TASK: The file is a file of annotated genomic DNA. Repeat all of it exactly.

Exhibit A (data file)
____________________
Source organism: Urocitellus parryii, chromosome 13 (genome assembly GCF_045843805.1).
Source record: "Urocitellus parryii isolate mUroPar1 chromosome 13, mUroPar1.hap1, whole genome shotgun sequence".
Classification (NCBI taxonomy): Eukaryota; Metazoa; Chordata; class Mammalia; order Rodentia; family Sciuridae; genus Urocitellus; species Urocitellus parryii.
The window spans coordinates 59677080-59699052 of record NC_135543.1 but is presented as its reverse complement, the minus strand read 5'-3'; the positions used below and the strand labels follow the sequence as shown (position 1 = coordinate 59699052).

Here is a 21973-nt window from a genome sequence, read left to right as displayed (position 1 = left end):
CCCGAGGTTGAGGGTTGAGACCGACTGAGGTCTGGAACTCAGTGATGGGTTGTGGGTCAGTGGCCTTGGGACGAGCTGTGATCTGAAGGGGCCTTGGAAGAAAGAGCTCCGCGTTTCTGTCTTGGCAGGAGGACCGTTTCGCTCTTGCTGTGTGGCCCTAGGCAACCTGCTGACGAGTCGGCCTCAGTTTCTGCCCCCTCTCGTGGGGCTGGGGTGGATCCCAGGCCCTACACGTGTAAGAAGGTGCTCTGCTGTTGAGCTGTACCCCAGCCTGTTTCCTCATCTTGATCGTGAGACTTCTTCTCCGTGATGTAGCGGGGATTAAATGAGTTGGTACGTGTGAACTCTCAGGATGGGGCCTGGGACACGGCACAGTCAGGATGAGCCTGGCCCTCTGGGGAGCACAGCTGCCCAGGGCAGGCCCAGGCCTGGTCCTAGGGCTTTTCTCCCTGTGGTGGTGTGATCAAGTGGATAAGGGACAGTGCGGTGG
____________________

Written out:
Source organism: Urocitellus parryii, chromosome 13 (genome assembly GCF_045843805.1).
Source record: "Urocitellus parryii isolate mUroPar1 chromosome 13, mUroPar1.hap1, whole genome shotgun sequence".
Classification (NCBI taxonomy): Eukaryota; Metazoa; Chordata; class Mammalia; order Rodentia; family Sciuridae; genus Urocitellus; species Urocitellus parryii.
The window spans coordinates 59677080-59699052 of record NC_135543.1 but is presented as its reverse complement, the minus strand read 5'-3'; the positions used below and the strand labels follow the sequence as shown (position 1 = coordinate 59699052).

Here is a 21973-nt window from a genome sequence, read left to right as displayed (position 1 = left end):
CCCGAGGTTGAGGGTTGAGACCGACTGAGGTCTGGAACTCAGTGATGGGTTGTGGGTCAGTGGCCTTGGGACGAGCTGTGATCTGAAGGGGCCTTGGAAGAAAGAGCTCCGCGTTTCTGTCTTGGCAGGAGGACCGTTTCGCTCTTGCTGTGTGGCCCTAGGCAACCTGCTGACGAGTCGGCCTCAGTTTCTGCCCCCTCTCGTGGGGCTGGGGTGGATCCCAGGCCCTACACGTGTAAGAAGGTGCTCTGCTGTTGAGCTGTACCCCAGCCTGTTTCCTCATCTTGATCGTGAGACTTCTTCTCCGTGATGTAGCGGGGATTAAATGAGTTGGTACGTGTGAACTCTCAGGATGGGGCCTGGGACACGGCACAGTCAGGATGAGCCTGGCCCTCTGGGGAGCACAGCTGCCCAGGGCAGGCCCAGGCCTGGTCCTAGGGCTTTTCTCCCTGTGGTGGTGTGATCAAGTGGATAAGGGACAGTGCGGTGG